- India’s government has said that stopping new cases of polio is a landmark achievement. The government’s vaccination program has resulted in no new polio cases in over 3 years.
- It’s hoped that a new alliance between 3 of the Hunter Valley’s largest healthcare providers will increase quality of care for people in the region living with chronic illness.
- A Bathurst psychiatrist says Dubbo is about to lose the services of three mental health experts due to the of travel expense payments by the Western Local Health District.
- Concerns over declining immunisation rates for South-East Queensland children have sparked the launch of a new Australian-first health program.
- The NSW state government will ban cigarette smoking in apartment and unit housing after a recent study found smoking increases health risks for all occupants.
Health News on HPR.
India nearly polio free but Pakistan lags – by Michael Edwards
India’s government has said that stopping new cases of polio is a landmark achievement. The government’s vaccination program has resulted in no new polio cases in over 3 years. This means India is now considered by many as polio-free, but conversely, close neighbour Pakistan has seen a recent spike in infections. As recently as 2009, India was responsible for almost half of polio cases globally. The progress made over this time has been lauded by the international health community as an impressive achievement. Dr Mata Manabde, World Health Organisation representative to India, said “To think India has not seen a new case of the polio virus in 3 years is amazing, compared to 1995 when the eradication program was just starting to move, we were still having more than 200,000 cases annually.” But in Pakistan, militants have been angered by the use of an anti-polio campaign to find Osama bin Laden, and have killed health workers and prevented hundreds of thousands from accessing vaccines. This has resulted in the recent spike in polio in the country, but also more vigilant action from anti-polio activists. “We are very vigilant about this in our neighbour Pakistan, a number of vaccines have been sent to the border of Pakistan but are also for use by our neighbours Nepal, Bangladesh and others”.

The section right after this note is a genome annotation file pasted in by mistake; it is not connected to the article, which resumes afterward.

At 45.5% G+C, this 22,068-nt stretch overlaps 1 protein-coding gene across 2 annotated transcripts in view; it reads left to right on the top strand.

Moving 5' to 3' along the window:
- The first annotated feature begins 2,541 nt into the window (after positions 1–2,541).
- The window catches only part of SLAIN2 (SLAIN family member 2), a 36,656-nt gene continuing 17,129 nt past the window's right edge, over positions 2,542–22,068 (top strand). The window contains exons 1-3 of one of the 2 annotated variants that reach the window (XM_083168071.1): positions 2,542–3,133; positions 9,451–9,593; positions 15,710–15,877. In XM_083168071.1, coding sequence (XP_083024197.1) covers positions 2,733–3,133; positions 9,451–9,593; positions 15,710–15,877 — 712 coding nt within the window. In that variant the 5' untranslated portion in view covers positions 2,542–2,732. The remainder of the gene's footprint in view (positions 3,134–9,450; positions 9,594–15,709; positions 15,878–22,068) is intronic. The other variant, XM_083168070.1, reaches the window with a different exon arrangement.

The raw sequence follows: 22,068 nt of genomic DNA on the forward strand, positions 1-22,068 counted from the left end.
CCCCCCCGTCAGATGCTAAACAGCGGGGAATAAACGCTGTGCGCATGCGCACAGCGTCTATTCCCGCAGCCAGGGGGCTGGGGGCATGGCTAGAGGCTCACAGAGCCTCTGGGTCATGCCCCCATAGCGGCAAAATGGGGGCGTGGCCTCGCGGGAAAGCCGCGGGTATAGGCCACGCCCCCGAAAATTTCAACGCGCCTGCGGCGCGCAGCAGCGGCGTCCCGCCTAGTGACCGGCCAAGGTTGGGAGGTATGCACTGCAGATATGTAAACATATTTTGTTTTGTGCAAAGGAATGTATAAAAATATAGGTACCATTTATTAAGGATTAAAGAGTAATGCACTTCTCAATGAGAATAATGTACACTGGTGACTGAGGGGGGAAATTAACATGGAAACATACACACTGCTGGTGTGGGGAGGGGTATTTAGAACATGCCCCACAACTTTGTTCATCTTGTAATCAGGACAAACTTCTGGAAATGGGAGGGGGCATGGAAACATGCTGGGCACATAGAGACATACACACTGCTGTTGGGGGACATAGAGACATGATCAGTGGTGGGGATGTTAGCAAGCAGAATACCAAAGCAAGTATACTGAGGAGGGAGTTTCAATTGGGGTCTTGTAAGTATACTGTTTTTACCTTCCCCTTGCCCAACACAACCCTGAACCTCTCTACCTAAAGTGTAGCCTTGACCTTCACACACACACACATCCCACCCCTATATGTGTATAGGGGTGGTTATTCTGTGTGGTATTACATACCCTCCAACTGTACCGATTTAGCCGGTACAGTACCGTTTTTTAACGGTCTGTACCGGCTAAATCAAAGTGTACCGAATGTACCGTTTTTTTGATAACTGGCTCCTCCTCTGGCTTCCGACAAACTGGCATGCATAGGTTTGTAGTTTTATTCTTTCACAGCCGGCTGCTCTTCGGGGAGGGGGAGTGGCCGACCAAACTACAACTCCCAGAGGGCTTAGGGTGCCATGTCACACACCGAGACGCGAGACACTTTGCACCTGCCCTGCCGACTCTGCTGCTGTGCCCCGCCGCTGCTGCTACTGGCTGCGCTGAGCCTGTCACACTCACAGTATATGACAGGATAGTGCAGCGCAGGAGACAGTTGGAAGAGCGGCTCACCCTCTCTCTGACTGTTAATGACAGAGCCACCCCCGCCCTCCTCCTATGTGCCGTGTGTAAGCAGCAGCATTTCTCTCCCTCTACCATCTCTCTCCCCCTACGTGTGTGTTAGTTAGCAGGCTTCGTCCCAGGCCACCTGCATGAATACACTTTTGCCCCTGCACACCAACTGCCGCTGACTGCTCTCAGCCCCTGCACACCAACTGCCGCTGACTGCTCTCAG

Major Hunter healthcare providers sign alliance, a first for the region – no author listedIt’s hoped that a new alliance between 3 of the Hunter Valley’s largest healthcare providers will increase quality of care for people in the region living with chronic illness. Hunter New England Health, Hunter Medicare Local and the owners of Newcastle’s Calvary Mater Hospital have today formed ‘The Hunter Alliance’. Spokesman Michael Hensley says the partnership will focus on 3 key areas – care in the last 12 months of life, care for people with diabetes, and care for people with chronic breathing difficulties. Professor Hensley says it will mean centralisation of patient information and therefore better care management. He said, “The Hunter Alliance is a new partnership between three of the major healthcare providers in the Hunter to work together and to do better for the people of the Hunter. In particular, by combining our skills and our fantastic staff to do something that we can’t do as individual institutions.”
Professor Hensley says other chronic illnesses may be considered in future.
He said “(There’s a) need for a higher level of co-ordination of information. So it’s risen out of some problems that we’ve seen in looking after patients, particularly with chronic illness. The three organisations believe that by working together we can improve the quality of care, and we can also do that more efficiently.”
Axing of travel payment blamed for Doctor losses – no author listed